Furthermore, temporal dependence of hydrological time series has been deeply studied through classic and new approaches (Hao and Singh, 2016; Mishra and Singh, 2010; Mishra and Singh, 2011; Molina et al., 2016; Molina and Zazo, 2017). Conversely, spatial and spatio-temporal dependence for hydrologic science and engineering is much poorer studied (Holmström et al., 2015; Macián-Sorribes et al., 2020) and even more through Bayesian approaches (Lasinio et al., 2007; Wikle et al., 1998). This is because of some reasons explained as follows: complexity of characterizing and differentiating water sub-systems, scarcity of spatial data availability, difficulties in the application of spatial statistical methods, among others. Consequently, there is a general clear necessity of strengthening the spatio-temporal dependence studies on water systems (Holmström et al., 2015) and multipurposes through Causal Reasoning Modelling.

    Dr. José-Luis Molina , IGA Research Group (University of Salamanca).
    Dr. Santiago Zazo
    Dr. Ana María Martín Casado
    Dra. Carmen Patino
    Dr. Fernando Espejo
    D. Abedin Hosseinpour

    Recent years have seen a rapid increase in the availability of high-dimensional time series in diverse contexts such as web traffic, sensor networks, finance, econometrics, neuroimaging, functional genomics, and more. To facilitate theory and computations, statistical methods for high-dimensional time series crucially rely on the concepts of sparsity, parsimony, and dimension reduction. Regularization methods based on LASSO, SCAD, and MCP penalties, for example, are widely used to induce sparsity in high-dimensional regression and covariance estimation. Dynamic factor models constitute a popular approach to reducing the dimension of time series. Nonstationarity, a problem that often compounds the high dimensionality of time series, can be tackled with locally stationary models, regime-switching models, latent process models, and segmentation methods.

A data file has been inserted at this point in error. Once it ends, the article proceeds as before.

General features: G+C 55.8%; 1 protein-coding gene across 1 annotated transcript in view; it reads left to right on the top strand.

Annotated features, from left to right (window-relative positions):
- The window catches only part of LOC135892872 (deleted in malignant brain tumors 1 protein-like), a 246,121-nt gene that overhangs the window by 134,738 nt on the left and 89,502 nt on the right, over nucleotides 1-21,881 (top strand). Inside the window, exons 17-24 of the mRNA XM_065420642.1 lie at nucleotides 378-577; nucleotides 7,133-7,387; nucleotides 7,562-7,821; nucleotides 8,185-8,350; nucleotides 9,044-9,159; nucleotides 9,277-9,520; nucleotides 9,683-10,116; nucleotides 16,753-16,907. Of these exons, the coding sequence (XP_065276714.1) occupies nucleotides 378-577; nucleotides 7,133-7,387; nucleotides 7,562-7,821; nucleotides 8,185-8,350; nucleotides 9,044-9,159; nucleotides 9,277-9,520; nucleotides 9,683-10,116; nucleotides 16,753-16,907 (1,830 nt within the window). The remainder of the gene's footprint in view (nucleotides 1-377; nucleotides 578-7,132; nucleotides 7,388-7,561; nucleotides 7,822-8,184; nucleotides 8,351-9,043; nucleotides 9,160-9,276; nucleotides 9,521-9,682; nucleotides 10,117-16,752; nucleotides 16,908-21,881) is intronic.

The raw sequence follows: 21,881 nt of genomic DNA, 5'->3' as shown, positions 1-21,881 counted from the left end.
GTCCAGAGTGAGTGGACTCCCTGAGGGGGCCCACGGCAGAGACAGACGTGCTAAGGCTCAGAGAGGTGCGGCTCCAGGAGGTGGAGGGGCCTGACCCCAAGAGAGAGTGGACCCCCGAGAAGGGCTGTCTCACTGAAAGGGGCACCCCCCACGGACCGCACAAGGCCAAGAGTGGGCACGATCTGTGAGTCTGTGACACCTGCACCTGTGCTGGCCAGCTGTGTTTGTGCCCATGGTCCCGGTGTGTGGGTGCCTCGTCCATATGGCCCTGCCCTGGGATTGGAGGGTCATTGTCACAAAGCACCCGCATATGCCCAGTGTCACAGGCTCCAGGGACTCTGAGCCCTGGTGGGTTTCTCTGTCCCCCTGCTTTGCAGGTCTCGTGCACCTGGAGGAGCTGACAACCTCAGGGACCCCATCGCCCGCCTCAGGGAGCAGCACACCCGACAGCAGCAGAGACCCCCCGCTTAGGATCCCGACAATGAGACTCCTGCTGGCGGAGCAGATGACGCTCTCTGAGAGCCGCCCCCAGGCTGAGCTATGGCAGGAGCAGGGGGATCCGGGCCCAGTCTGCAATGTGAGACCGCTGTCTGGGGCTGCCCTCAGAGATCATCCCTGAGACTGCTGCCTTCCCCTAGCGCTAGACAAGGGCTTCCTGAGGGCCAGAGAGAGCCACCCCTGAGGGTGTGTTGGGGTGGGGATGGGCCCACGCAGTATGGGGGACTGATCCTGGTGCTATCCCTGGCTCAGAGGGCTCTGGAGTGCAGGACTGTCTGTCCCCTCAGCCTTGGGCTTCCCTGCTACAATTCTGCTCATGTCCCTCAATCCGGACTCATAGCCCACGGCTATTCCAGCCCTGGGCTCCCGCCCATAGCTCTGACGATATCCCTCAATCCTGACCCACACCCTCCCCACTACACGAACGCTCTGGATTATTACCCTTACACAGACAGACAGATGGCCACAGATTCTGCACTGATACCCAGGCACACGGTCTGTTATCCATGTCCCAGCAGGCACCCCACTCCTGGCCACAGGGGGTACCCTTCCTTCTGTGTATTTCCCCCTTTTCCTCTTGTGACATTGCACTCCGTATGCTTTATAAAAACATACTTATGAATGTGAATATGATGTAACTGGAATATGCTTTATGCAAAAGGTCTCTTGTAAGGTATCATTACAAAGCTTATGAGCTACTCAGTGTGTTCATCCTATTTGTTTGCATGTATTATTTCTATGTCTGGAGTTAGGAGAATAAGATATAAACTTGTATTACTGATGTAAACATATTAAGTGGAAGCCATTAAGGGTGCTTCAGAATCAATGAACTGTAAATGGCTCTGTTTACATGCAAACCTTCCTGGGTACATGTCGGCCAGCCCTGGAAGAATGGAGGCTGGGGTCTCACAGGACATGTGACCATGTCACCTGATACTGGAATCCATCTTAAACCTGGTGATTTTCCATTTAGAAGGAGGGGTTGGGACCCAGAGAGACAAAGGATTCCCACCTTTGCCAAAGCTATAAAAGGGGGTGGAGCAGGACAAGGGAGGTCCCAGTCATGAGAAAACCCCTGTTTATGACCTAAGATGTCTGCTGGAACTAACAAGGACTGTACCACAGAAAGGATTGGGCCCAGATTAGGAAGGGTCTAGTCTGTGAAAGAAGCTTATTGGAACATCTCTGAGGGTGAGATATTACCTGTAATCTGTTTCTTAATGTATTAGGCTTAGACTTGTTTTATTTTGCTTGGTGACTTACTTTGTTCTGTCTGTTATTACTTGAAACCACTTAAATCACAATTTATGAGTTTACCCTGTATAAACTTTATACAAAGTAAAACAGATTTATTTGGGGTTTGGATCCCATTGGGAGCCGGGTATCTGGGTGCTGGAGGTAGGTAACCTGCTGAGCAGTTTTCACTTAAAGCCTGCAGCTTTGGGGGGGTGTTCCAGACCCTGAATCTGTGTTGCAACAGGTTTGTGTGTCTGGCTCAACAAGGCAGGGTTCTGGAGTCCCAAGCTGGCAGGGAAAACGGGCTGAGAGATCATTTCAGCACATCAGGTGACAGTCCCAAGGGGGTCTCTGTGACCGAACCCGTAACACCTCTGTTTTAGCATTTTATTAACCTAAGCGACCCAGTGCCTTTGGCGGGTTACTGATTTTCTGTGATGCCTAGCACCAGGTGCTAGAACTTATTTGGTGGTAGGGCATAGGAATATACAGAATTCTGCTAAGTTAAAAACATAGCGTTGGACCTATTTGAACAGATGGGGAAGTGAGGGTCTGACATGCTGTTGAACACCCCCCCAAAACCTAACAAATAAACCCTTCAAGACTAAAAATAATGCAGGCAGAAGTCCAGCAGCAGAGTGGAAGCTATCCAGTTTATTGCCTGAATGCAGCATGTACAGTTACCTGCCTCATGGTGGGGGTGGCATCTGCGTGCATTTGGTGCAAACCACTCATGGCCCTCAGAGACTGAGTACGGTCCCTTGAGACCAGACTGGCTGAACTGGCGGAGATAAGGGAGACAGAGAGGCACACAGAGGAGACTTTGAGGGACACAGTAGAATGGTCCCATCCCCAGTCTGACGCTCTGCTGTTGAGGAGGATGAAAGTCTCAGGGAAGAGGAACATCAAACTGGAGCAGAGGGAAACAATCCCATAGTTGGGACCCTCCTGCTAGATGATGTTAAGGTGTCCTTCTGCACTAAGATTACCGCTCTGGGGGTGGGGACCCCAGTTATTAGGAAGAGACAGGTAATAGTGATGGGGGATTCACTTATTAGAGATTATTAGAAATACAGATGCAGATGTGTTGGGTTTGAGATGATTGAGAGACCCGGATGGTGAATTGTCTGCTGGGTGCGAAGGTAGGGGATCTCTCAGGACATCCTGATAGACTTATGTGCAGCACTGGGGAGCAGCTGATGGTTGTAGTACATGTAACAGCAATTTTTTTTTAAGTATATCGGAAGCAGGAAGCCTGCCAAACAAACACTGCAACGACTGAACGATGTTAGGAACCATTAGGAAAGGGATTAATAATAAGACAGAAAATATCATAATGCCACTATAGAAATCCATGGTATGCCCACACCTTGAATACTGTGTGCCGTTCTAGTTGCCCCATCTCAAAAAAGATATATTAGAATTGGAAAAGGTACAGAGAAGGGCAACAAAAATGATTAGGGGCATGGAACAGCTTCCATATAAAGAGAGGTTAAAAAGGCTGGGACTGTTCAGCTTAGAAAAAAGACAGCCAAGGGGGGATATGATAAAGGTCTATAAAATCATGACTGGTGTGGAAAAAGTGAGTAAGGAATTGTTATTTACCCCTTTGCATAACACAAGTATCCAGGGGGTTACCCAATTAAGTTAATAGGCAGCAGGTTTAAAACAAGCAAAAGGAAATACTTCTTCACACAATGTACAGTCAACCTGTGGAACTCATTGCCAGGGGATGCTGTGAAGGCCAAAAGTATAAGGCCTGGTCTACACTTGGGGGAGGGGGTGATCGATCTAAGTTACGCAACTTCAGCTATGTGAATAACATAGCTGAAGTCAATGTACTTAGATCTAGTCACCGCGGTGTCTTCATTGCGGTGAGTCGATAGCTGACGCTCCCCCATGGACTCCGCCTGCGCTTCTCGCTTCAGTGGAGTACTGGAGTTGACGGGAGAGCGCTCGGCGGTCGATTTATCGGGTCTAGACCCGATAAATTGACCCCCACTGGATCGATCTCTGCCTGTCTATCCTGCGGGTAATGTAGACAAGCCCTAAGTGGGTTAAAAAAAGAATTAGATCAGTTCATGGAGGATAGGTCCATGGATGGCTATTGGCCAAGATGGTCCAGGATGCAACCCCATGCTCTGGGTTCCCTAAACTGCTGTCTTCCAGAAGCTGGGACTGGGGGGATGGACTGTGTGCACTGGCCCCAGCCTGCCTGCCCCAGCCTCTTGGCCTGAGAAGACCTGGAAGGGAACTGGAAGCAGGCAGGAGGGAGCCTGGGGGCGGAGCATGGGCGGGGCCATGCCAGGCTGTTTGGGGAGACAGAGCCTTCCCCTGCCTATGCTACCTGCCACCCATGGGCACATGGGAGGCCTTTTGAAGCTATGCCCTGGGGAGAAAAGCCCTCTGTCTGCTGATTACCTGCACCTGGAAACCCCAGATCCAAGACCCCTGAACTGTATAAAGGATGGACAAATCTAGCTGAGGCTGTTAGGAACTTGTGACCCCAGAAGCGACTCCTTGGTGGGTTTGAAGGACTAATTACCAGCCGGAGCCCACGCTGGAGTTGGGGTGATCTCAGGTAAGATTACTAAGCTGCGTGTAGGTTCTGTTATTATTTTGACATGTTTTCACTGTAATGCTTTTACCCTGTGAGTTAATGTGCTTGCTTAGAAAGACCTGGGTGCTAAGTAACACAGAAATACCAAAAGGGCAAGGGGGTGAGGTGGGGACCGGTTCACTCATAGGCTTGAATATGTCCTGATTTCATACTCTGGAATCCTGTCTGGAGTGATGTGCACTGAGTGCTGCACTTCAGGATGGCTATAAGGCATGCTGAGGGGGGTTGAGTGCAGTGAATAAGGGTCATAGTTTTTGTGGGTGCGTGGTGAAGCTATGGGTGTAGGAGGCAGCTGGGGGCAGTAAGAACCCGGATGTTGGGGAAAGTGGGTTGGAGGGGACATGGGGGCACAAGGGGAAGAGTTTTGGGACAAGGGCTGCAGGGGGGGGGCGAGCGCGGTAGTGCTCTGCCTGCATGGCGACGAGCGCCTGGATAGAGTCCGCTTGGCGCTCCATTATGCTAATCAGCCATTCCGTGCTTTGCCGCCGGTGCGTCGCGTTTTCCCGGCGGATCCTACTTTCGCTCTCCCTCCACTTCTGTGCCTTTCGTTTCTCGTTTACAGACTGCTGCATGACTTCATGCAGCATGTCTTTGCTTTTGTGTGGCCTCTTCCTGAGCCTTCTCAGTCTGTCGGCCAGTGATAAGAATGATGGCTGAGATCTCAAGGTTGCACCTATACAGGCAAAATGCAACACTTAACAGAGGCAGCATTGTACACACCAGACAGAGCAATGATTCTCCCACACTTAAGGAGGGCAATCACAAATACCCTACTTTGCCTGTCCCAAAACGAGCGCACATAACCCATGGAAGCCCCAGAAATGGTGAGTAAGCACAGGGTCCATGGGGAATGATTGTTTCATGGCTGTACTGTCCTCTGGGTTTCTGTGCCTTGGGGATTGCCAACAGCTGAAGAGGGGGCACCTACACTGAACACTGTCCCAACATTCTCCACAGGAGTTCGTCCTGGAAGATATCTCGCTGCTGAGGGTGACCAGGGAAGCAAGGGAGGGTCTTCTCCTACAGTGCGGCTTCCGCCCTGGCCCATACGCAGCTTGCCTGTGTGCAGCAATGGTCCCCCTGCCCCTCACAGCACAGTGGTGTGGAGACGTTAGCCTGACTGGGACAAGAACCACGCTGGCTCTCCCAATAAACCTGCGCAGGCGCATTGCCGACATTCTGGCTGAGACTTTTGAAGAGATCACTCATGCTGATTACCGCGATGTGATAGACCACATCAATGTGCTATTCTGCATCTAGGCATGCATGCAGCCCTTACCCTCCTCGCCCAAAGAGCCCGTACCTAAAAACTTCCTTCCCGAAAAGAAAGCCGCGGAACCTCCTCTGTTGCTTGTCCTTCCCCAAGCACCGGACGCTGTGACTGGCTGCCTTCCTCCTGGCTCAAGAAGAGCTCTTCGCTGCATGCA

This session aims to attract novel theoretical and methodological contributions to the analysis of high-dimensional time series. In addition to the aforementioned topics, themes of interest include but are not restricted to: prediction, forecasting, variable selection, classification, change point detection, low rank + sparse methods, and spectral domain analysis.

    Dr. David Degras , Assistant Professor, Department of Mathematics, University of Massachusetts Boston, web:
    David Degras received his PhD in Statistics from the Université Paris 6, France, in 2008. He was a Postdoctoral Researcher at the Statistical and Applied Mathematical Sciences Institute (SAMSI) in 2010-11 and served as an Assistant Professor in the Department of Mathematical Sciences at DePaul University from 2011 to 2016. He is currently an Assistant Professor in the Department of Mathematics at the University of Massachusetts Boston. His research interests include computational statistics, convex and combinatorial optimization, neuroimaging, statistical learning, and functional data analysis.